Debt-hit Greece will resist pressure from its lenders for more austerity measures, the country's finance minister has said while downplaying a discrepancy in projections about the country's fiscal gap.
“No austerity measures are needed. They are dangerous; we should let the automatic stabilizers work. We are willing to take structural measures with a fiscal impact, but not austerity measures,” Yannis Stournaras told CNBC late Thursday.
“Greece has achieved tremendous progress up to now, people have made huge sacrifices; so we have to be very careful now what kind of measures we implement to close the fiscal gap, if any,” he said.
Late on Thursday eurozone finance ministers meeting in Brussels pressed Greece to speed up structural reforms and continue fiscal consolidation and privatization to unblock more of the international loans that keep its ailing economy afloat.
“The only way forward to strengthen economic perspectives, to strengthen competitiveness, is to follow up on what we agreed, on the commitments that we made to each other,” the chairman of eurozone finance ministers Jeroen Dijsselbloem said after the Eurogroup meeting.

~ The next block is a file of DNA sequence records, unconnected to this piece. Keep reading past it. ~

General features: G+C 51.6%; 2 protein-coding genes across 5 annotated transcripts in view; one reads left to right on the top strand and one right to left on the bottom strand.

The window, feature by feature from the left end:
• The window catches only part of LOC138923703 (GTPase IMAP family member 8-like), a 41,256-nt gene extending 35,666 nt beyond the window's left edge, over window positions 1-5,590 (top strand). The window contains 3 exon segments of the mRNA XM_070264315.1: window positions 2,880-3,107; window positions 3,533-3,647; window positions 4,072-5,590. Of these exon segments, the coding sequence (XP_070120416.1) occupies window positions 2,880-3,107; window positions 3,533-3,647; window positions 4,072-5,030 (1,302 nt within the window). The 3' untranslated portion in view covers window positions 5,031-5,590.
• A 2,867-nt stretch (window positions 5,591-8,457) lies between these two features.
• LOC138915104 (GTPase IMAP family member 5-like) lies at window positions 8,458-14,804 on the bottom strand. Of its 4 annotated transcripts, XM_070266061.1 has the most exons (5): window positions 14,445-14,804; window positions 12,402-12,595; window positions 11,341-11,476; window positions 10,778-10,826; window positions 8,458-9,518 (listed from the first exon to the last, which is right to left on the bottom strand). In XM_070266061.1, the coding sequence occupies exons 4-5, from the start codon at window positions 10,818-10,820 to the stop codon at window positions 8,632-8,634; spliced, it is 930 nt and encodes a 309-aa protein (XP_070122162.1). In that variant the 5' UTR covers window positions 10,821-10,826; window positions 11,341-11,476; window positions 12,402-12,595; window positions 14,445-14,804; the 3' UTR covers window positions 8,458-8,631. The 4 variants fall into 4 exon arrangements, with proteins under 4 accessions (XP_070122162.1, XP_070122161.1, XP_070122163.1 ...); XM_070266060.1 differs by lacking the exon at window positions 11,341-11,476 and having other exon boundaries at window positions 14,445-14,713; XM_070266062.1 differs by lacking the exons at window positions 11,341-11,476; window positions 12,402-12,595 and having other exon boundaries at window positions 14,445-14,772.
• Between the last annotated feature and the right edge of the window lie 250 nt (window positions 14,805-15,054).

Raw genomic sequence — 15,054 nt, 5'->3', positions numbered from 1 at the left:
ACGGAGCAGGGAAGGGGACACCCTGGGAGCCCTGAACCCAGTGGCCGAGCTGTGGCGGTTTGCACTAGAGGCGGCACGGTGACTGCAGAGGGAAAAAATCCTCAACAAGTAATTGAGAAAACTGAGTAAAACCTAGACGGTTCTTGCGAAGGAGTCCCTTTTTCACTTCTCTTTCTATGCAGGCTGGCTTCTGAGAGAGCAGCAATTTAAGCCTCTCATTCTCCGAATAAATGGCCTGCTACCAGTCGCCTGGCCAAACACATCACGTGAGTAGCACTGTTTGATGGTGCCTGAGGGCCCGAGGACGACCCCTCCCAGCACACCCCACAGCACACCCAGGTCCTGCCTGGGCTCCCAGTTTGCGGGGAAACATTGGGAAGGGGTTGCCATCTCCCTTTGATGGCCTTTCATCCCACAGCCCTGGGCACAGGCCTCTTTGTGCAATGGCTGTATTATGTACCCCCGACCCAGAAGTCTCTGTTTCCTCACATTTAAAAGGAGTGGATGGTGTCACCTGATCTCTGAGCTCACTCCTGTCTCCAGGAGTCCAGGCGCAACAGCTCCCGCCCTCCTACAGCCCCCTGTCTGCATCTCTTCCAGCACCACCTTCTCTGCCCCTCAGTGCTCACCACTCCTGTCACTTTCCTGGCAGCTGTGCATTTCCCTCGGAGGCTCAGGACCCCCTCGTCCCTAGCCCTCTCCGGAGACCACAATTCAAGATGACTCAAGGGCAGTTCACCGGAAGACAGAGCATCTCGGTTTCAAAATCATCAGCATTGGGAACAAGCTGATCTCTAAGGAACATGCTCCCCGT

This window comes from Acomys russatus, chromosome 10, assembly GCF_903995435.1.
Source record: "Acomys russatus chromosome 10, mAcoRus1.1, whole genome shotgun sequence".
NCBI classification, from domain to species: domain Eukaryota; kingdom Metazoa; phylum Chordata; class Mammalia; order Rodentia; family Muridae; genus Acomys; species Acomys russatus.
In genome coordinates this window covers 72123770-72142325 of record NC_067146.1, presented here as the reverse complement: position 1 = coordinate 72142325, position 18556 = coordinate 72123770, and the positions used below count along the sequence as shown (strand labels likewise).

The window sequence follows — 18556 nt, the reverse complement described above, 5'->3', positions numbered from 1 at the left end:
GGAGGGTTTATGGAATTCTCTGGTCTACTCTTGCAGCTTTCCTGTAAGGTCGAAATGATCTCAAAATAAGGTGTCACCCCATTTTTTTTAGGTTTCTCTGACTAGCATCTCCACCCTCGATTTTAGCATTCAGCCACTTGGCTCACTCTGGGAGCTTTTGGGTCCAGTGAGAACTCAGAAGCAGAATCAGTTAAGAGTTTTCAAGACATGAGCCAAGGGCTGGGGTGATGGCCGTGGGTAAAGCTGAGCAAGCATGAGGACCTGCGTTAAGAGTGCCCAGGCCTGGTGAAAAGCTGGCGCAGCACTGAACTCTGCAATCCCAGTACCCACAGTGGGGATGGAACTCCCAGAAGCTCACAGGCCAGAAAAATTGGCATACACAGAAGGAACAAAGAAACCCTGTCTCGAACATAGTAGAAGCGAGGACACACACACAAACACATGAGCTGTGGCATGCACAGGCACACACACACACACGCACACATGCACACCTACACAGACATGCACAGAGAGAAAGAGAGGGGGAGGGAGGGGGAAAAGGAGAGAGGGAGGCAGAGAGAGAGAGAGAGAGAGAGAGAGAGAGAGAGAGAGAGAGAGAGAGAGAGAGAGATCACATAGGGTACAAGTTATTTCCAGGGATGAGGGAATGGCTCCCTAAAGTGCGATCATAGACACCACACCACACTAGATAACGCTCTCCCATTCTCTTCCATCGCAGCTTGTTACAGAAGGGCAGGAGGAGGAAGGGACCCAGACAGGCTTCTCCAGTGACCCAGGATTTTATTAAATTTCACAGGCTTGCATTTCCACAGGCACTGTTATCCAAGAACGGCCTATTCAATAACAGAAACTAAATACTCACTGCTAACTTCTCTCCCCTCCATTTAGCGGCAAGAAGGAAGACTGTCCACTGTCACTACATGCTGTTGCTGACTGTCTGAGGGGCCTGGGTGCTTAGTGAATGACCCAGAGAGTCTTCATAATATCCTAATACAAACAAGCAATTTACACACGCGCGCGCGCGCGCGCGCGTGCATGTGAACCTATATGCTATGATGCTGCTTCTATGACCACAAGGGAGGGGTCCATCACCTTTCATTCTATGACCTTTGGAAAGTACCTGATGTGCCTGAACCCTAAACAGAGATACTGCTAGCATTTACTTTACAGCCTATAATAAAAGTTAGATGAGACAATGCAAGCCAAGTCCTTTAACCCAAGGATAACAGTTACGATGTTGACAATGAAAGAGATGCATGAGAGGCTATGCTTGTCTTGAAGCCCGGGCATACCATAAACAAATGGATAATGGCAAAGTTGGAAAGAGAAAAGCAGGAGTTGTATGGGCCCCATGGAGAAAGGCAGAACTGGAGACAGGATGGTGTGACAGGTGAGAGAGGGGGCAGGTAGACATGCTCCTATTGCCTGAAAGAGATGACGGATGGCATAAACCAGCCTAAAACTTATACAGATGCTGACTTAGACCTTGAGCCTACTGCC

Responding to a question from CNBC regarding the discrepancy in projections about the country's fiscal gap, Stournaras said: “As an academic, this is not a precise exercise, so we are negotiating."
Troika inspectors have said that Greece faces a 2 billion euro shortfall in achieving its primary budget surplus target of 1.5 percent of gross domestic product (GDP) in 2014. Greek government officials say the figures is just 500 million euros.
During the interview, Stournaras also brushed aside concerns about the solidity of the county's conservative-led coalition which last weekend survived a no-confidence vote.
“There is absolutely no risk,” he said, adding that the country has covered 80 percent of the necessary fiscal adjustment.
“We are clever people, now that we're close to the end, we will not destroy what we have achieved so far,” he said.
An opinion poll published on Thursday showed coalition leaders New Democracy trailing left-wing opposition SYRIZA by 0.5 percent.